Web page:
Having recently returned from Norway, where I was impressed at the optimism and the willingness to embrace new technologies and services, it's disappointing to read the following story (found via brokep) of a Norwegian band who recently released an album on their own label and decided to put it up on The Pirate Bay themselves, as more and more indie labels are doing. Except... the band members are a part of the Norwegian music collection society TONO, who is among those fighting to have The Pirate Bay blocked in Norway. Since the band has allowed TONO to enforce its copyrights in performance situations, TONO is claiming that it can forbid members from putting their music on sites like The Pirate Bay (translation from the original Norwegian):
The management contract in TONO means that we can not allow the TONO-members post things on your own at some commercial sites.
Once again, examples of these performance rights groups working against the wishes of artists, rather than helping them out.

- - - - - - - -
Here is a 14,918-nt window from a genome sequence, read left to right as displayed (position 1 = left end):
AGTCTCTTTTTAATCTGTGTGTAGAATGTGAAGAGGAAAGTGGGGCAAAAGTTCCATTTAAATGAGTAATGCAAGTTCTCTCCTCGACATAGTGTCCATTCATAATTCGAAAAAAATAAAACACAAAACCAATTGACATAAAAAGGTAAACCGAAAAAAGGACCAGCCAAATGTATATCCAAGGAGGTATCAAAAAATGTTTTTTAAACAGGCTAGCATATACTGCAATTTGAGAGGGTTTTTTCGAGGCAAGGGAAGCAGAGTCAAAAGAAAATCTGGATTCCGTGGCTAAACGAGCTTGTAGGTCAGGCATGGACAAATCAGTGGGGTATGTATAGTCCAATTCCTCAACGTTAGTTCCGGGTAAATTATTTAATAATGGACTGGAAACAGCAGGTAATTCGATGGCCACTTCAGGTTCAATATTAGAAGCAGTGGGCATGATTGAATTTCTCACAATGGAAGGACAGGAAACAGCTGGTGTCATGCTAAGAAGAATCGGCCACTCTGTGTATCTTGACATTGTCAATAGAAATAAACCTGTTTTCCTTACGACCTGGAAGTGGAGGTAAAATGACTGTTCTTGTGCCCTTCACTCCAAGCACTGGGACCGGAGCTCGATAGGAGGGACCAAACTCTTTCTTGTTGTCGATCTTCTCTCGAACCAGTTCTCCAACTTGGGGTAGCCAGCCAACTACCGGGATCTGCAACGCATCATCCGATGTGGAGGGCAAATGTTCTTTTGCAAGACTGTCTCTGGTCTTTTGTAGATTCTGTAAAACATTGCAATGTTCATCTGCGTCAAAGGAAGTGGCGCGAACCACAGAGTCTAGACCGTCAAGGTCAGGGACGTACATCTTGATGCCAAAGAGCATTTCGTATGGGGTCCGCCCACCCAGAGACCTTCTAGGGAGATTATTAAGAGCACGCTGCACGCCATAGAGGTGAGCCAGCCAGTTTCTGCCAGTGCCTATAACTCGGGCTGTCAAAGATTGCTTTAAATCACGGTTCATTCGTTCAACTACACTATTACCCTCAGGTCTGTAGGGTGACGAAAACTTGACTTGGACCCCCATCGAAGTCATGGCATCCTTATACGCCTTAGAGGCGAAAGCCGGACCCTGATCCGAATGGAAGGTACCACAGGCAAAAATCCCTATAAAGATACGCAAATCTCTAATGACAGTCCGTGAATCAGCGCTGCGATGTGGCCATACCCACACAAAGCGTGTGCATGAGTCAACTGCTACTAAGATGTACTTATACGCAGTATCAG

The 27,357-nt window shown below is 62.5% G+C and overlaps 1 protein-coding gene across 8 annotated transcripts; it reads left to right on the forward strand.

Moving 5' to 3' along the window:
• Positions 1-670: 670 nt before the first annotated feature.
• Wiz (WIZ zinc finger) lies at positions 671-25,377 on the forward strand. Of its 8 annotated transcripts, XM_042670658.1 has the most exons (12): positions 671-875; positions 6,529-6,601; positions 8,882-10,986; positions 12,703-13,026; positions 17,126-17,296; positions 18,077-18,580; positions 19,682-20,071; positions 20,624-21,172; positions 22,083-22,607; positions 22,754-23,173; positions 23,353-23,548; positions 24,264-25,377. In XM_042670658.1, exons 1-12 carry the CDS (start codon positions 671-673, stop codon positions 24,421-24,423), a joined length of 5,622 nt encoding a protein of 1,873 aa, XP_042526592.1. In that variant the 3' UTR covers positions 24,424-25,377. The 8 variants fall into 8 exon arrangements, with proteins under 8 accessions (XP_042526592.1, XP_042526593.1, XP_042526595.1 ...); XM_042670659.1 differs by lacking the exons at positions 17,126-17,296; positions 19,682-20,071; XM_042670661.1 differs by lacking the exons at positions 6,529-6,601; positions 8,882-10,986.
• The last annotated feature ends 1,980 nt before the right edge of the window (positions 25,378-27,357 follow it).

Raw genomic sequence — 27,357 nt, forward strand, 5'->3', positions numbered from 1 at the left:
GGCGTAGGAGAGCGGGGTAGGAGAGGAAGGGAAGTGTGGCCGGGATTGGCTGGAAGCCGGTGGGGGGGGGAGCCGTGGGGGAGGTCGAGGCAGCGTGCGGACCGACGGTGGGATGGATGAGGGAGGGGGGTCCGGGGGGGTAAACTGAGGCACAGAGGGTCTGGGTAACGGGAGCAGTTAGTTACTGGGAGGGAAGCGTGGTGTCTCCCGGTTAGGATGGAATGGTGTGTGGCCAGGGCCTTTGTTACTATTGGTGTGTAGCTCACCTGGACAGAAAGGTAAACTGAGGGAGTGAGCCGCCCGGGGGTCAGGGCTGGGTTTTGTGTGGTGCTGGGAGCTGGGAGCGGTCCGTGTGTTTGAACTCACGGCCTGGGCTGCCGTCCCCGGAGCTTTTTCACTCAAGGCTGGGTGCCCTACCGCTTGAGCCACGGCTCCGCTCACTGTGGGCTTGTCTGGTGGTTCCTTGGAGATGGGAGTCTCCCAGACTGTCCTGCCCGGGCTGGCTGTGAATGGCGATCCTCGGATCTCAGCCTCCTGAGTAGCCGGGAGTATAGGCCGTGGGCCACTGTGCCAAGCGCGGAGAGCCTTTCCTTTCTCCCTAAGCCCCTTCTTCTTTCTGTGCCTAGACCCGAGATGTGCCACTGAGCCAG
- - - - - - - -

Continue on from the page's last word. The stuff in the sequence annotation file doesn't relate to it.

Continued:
Last week, I had the pleasure of attending the Nordic Music Week event held in Stavanger, Norway. It was a smaller event, mainly involving those involved in the music industry in the Nordic countries (Norway, Sweden, Finland, Denmark and Iceland), with a heavy emphasis on independent musicians, as there were no major label representatives there. As such, the event was quite different than most of the typical music industry events I go to. There was very little fretting and worrying about "piracy" and such, and most of the discussions were quite forward looking and forward thinking. In fact, I'd say much of the event was downright optimistic about where the music industry was heading. While there were many great discussions (and I liked the fact that much of the event was focused around open table discussions, rather than just presentations), one of the most interesting presentations was by Òlafur Arnalds, an Icelandic musician, who started his presentation off by saying he disagreed with me and my presentation (which had been an updated variation on my NARM presentation), and had adjusted his presentation to be a response of sorts to mine. Except it wasn't. His presentation was yet another great example of a musician who understood exactly what works in the industry, even as he thought he disagreed with me. We later chatted briefly about it, and realized we're actually very much in agreement about where we stand on the industry. The confusion came about because he is really focused on the music, and felt that my presentation focused too much on the money aspect.